One of the remarkable events that happened in the communications field was that relatively early in the development of the field (around 1947), Claude Shannon has derived fundamental limits on reliable communications in the presence of noise. The Shannon limit is very well known and is used extensively in the study of the performance of communications systems. By comparing the performance of a particular system to the best possible performance specified by the bound, we get an idea of how much room for improvement is still possible. Modern communication systems perform extremely close to the Shannon limit.
The Shannon limit in its simplest form states that the channel capacity C, meaning the theoretical maximum rate of essentially error-free data that can be sent with a given average signal power S through an analog communication channel is subject to additive white Gaussian noise of power N, is: C = B log2(1+S/N) where: C is the channel capacity in bits per second; B is the bandwidth of the channel in hertz; S is the total signal power over the bandwidth, measured in watts; N is the total noise power over the bandwidth, measured in watts; S/N is the signal-to-noise ratio (SNR) or the carrier-to-noise ratio (CNR) of the communication signal to the Gaussian noise
It should be noted that this bound applies to a fixed point-to-point communication channel, i.e. a situation where one transmitter ommunicates to one receiver and the propagation loss has a fixed value over time and frequency. More sophisticated versions of the bound have been developed for situations involving fading channels (where the propagation loss varies with time), for frequency selective channels (where the propagation loss varies with frequency), or for systems involving multiple receivers and transmitters.
It is important to understand that this bound is fundamental in the sense that as long as the underlying assumptions hold (e.g. fixed path loss, point-to-point communication, etc.), it is not possible to design a communication system which will violate the bound. If we specify the bandwidth B and the SNR, the data rate must be smaller than B log2(1+S/N). If we specify a bandwidth B and a data rate R, the SNR at the receiver must be greater than 2(R/B)-1. It does not matter how clever you are or how sophisticated your modulation and coding scheme are, the data rate, SNR and bandwidth, must obey this limit. If someone claims that they developed a new modulation/coding technique which will transmit 100 MBPS over a channel with bandwidth B=20 MHz, with SNR = 1 at the receiver, you note the fact that 100 > 20 log2(1+1) = 20, (i.e. the claimed data rate is 5 times larger than the bound), and you can immediately conclude that this claim is not feasible, without having to inquire about how their system works. This is analogous to the situation where someone claims that they built a perpetual motion machine – you can safely discount their claim without having to spend the time and effort required to study how their system works.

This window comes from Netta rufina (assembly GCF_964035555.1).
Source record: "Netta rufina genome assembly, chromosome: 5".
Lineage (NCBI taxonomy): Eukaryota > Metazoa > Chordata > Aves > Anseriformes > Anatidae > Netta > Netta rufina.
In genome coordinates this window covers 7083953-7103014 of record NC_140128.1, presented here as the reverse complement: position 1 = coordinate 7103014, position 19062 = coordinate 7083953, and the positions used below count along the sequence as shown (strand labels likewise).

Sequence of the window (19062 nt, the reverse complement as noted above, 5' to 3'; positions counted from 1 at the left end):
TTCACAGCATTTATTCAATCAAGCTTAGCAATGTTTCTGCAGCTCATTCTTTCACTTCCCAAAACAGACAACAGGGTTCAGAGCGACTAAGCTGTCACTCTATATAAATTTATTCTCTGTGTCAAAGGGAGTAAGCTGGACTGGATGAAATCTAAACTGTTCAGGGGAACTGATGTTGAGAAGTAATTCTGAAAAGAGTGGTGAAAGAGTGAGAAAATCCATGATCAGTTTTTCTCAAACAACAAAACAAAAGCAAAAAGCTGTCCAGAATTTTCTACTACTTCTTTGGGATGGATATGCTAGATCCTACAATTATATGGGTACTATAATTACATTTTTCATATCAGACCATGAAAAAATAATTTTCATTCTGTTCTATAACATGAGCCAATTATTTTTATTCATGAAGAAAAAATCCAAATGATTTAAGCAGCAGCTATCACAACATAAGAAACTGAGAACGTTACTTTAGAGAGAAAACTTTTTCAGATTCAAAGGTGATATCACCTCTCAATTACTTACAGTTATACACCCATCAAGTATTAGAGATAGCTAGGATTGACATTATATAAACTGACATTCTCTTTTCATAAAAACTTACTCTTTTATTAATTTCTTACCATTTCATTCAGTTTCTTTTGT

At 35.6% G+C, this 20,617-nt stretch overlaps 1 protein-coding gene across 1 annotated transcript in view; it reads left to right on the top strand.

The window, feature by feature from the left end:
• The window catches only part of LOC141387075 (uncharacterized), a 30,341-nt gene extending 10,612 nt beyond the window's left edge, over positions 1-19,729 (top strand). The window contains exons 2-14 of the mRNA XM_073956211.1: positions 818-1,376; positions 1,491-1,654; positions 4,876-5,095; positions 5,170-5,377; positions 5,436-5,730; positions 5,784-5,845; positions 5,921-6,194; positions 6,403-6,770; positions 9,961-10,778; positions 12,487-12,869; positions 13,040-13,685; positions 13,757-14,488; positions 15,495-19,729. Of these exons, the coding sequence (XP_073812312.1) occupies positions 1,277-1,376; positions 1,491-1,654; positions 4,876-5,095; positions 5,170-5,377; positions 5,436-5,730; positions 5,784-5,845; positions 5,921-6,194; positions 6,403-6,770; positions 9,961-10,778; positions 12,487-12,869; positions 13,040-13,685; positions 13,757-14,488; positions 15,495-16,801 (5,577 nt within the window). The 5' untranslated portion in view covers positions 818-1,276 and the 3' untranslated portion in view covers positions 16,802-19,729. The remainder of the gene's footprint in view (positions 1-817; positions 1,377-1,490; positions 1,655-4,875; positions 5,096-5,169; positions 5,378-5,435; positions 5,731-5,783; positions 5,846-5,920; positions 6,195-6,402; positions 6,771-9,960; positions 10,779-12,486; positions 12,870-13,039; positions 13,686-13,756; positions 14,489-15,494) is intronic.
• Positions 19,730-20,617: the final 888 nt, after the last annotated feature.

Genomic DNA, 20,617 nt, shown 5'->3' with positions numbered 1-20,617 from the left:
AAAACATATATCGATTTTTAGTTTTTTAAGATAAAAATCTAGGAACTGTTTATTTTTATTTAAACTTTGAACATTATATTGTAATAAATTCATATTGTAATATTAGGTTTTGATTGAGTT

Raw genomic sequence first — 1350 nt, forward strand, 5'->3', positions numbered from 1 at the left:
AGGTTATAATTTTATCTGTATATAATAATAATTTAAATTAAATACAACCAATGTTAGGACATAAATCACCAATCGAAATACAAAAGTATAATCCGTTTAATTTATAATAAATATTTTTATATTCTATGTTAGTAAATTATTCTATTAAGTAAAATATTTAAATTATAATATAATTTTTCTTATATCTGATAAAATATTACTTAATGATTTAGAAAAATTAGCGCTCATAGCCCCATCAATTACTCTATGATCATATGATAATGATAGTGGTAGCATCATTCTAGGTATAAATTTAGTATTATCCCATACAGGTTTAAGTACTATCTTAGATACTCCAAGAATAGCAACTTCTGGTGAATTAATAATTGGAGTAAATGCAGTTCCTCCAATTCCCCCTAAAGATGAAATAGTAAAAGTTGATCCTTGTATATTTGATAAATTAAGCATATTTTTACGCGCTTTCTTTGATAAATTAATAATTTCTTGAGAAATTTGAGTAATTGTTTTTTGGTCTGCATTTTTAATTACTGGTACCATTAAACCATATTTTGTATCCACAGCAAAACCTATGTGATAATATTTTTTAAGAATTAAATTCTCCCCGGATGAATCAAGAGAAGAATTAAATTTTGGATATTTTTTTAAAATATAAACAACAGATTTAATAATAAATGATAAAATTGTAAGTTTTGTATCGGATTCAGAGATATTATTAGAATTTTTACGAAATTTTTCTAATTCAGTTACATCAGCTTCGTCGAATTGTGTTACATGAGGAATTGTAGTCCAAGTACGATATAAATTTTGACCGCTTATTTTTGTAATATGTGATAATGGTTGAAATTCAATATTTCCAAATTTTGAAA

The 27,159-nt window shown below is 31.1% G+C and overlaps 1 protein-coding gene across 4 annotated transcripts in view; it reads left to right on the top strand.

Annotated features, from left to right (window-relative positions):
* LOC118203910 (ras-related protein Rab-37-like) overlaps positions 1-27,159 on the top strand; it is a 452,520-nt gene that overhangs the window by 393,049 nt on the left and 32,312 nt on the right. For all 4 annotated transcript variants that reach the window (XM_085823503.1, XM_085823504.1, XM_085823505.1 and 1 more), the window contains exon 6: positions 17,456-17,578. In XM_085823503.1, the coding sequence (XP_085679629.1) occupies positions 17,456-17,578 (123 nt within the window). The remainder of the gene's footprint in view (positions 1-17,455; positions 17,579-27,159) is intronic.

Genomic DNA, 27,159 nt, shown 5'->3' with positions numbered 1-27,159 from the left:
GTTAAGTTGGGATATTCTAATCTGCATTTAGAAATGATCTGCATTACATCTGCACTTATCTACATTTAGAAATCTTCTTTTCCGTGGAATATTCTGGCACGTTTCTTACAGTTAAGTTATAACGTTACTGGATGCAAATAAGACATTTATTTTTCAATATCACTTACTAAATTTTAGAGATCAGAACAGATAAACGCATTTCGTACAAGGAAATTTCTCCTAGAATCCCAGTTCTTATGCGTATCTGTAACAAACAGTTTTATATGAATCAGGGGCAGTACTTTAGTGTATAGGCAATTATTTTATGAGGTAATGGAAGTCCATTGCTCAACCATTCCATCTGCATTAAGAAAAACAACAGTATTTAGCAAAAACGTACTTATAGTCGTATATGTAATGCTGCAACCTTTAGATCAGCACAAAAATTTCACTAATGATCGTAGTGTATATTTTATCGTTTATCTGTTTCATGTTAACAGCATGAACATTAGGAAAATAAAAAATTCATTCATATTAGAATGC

The Shannon limit is not the only limitation that comes up in wireless systems, although it is the best known and probably the most important one. We will discuss some other bounds in later postings.
This notion that there are fundamental limits on what can be done, is an uncomfortable one. We would like to believe, and many people in fact do believe, that anything is possible, that there is always hope. Accepting the notion that there are “hard limits” on what can be done no matter how creative or smart we are, is disturbing and incomprehensible to many people. Yet it is nonetheless true. Nobody has successfully built a perpetual motion machine or a communication system which does better than the Shannon limit. But that does not stop people from trying …